At the time of the accident, Plaintiff was employed by
Benchmark Therapies as an occupational therapist at Delaware
Valley Veterans Home and served as the Director of
See Defs.’ Mot. Summ. J., Ex. A, Pl.’s Dep.
23:19-25:24, May 25, 2012 (ECF No. 37-1).
worked in that position for approximately seven months without
any discipline for job performance.
See id. at 25:22-26:6.3
Plaintiff claims to have typically worked fourteen to eighteen
hours a day.
See id. at 24:19-25:8.
Her main responsibilities
were to work as a physical therapist and treat patients.
In accordance with the appropriate standard of review,
see infra Part III, the Court views the facts in the light most
favorable to the non-moving party. As Defendants moved for
summary judgment, the Court will initially construe the facts in
the light most favorable to Plaintiff.
In addition, Plaintiff claims she occasionally worked
weekends at Altoona Regional Health Systems when she was
visiting her home. See id. at 26:7-18.
In addition to her work as a therapist, Plaintiff also performed
managerial duties including clerical tasks and human resource
See id. at 26:23-27:12.
Prior to the accident, Plaintiff was physically active
and in good physical health.
In carrying out her work as a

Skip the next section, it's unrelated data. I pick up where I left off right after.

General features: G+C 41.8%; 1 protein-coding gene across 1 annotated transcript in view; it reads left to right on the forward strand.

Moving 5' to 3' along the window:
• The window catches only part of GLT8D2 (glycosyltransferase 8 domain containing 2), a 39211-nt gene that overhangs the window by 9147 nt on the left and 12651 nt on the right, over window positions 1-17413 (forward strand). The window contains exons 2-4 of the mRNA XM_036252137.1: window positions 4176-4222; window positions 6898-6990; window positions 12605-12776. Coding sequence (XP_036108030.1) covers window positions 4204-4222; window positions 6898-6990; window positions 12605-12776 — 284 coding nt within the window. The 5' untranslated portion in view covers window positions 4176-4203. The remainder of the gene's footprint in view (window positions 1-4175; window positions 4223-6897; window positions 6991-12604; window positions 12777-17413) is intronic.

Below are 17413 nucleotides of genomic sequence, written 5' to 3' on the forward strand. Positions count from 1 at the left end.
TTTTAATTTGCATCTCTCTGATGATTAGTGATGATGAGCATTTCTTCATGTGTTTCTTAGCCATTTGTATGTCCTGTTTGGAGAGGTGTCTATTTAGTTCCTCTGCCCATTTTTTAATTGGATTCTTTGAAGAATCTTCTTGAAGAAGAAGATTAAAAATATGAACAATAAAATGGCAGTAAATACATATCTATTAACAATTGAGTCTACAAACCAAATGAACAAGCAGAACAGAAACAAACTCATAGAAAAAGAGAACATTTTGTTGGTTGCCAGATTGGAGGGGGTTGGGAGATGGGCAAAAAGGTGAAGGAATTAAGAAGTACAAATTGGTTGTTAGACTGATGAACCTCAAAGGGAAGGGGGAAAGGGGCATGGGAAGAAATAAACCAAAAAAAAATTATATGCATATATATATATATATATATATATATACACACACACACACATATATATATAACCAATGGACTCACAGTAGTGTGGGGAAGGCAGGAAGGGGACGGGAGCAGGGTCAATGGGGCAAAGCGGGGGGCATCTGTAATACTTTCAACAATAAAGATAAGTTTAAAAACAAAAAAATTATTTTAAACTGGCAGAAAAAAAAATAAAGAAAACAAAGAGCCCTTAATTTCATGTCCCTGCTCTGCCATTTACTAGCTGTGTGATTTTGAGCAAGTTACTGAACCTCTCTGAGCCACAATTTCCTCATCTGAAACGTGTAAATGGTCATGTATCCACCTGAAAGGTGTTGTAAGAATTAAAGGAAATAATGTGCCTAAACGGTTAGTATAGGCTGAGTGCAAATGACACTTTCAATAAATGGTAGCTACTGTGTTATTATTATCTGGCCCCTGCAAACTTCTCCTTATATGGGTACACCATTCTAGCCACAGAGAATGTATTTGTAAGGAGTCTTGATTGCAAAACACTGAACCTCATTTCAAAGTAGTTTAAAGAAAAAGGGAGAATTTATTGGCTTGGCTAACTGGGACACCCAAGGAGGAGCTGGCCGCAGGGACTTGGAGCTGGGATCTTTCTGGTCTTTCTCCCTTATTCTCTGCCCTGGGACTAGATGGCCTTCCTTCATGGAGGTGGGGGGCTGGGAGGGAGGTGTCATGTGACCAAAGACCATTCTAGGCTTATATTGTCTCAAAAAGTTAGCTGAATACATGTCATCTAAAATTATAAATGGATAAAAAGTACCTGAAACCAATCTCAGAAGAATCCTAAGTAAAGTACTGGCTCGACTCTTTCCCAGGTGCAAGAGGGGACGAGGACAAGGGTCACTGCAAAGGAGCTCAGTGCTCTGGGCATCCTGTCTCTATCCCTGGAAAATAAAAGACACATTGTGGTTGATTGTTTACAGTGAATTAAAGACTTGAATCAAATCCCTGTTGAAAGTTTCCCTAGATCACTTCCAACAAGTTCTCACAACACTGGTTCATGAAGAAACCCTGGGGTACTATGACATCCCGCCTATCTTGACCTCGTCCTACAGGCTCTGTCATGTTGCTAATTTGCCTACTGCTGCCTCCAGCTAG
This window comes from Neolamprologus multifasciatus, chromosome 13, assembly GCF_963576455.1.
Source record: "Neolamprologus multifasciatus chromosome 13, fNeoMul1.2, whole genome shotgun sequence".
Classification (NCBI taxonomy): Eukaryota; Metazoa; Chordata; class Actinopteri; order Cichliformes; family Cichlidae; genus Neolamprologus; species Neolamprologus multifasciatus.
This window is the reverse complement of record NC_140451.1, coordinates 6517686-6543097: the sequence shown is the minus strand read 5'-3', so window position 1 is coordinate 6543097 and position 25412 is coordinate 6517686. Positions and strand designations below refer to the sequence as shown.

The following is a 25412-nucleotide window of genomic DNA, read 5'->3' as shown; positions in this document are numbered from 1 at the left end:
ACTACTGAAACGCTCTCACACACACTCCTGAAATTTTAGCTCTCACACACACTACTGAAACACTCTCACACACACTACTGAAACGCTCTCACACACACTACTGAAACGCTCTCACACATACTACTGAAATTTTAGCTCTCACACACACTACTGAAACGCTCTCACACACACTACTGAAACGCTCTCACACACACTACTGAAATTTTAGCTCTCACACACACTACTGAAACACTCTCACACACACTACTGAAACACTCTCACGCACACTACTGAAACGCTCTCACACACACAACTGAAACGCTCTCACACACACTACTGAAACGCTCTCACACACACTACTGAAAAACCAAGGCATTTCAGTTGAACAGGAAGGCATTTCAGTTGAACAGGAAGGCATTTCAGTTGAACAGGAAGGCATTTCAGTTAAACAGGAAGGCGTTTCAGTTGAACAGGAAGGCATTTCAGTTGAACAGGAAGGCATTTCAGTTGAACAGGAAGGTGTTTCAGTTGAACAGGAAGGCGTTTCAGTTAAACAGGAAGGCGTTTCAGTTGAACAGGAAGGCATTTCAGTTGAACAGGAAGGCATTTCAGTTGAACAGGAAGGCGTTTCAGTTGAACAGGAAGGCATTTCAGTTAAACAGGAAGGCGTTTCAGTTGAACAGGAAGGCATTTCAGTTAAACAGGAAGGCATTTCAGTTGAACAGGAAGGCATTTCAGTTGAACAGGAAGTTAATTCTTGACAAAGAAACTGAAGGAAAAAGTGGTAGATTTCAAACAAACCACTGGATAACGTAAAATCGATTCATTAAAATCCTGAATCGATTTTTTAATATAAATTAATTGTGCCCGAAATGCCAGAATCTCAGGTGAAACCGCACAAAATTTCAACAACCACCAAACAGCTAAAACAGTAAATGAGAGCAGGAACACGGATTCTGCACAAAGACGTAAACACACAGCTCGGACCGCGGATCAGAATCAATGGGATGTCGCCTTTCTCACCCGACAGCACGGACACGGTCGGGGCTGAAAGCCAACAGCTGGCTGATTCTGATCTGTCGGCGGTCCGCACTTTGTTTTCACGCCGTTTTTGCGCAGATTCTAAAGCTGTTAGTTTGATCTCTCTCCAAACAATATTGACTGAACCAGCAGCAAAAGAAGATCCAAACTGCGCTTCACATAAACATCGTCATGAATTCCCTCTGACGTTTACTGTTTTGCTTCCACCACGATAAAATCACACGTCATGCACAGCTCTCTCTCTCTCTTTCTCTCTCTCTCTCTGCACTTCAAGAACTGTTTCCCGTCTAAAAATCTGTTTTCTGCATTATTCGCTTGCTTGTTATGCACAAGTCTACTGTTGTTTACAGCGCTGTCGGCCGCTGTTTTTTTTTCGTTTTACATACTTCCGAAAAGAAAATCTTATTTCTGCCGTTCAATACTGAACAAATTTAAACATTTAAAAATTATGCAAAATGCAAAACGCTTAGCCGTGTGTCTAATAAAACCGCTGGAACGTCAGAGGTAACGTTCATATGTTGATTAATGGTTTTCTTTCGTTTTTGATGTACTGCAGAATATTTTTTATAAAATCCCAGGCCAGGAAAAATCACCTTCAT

caregiver, she claims that she routinely lifted patients
weighing upwards of 200 to 400 pounds.
See id. at 24:19-25:25.
Plaintiff also typically ran several days a week, for a typical
distance of eight miles.
See id. at 119:6-10.
enjoyed socializing with friends and going out for dinner,
drinks, and dancing.
See id. at 121:1-24.
impairments were not previously existing conditions; even if
there was some previously existing degenerative condition, what
Plaintiff’s evidence suggests is that it would have remained
Pl.’s Resp. Defs.’ Mot. Summ. J.,
Ex. E, Letter from Doctor Steven Mazlin, M.D., Regarding
Stephanie Peterman (July 26, 2012) (ECF No. 39-6).
On October 6, 2009, Plaintiff was involved in a multicar accident on Route 1 in Middletown Township, and she alleges
that Defendants were at fault.
See Compl. ¶ 17-19; see also
Pl.’s Resp. Defs.’ Mot. Summ. J., Ex. B, Commonwealth Pa. Police
Crash Reporting Form, Oct. 6, 2009, ECF No. 39-3; Pl.’s Dep.
Immediately following the accident, Plaintiff was
trapped in her vehicle and claims she was experiencing severe
Pl.’s Dep. 69:1-70:5.
Plaintiff was removed from her
vehicle by emergency personnel, and she was transported by
ambulance to St. Mary’s Medical Center.
Id. at 80:17-89:21.
Plaintiff’s evidence suggests that she was in shock and a great
deal of pain.
Id. at 89:22-90:24.
emergency room and was discharged.
Plaintiff was treated in the
Following the accident, Plaintiff alleges she has
several permanent injuries that will continue to cause her
varying levels of pain and limit her physical abilities.
21, 2012 MRI showed “multiple disc bulges at C4-5, C5-6, C6-7,
T7-8, T9-10, T10-11, T11-12, T12-L1 and L2-3.” Letter from
Doctor Mazlin (July 26, 2012), see also Pl.’s Resp. Defs.’ Mot.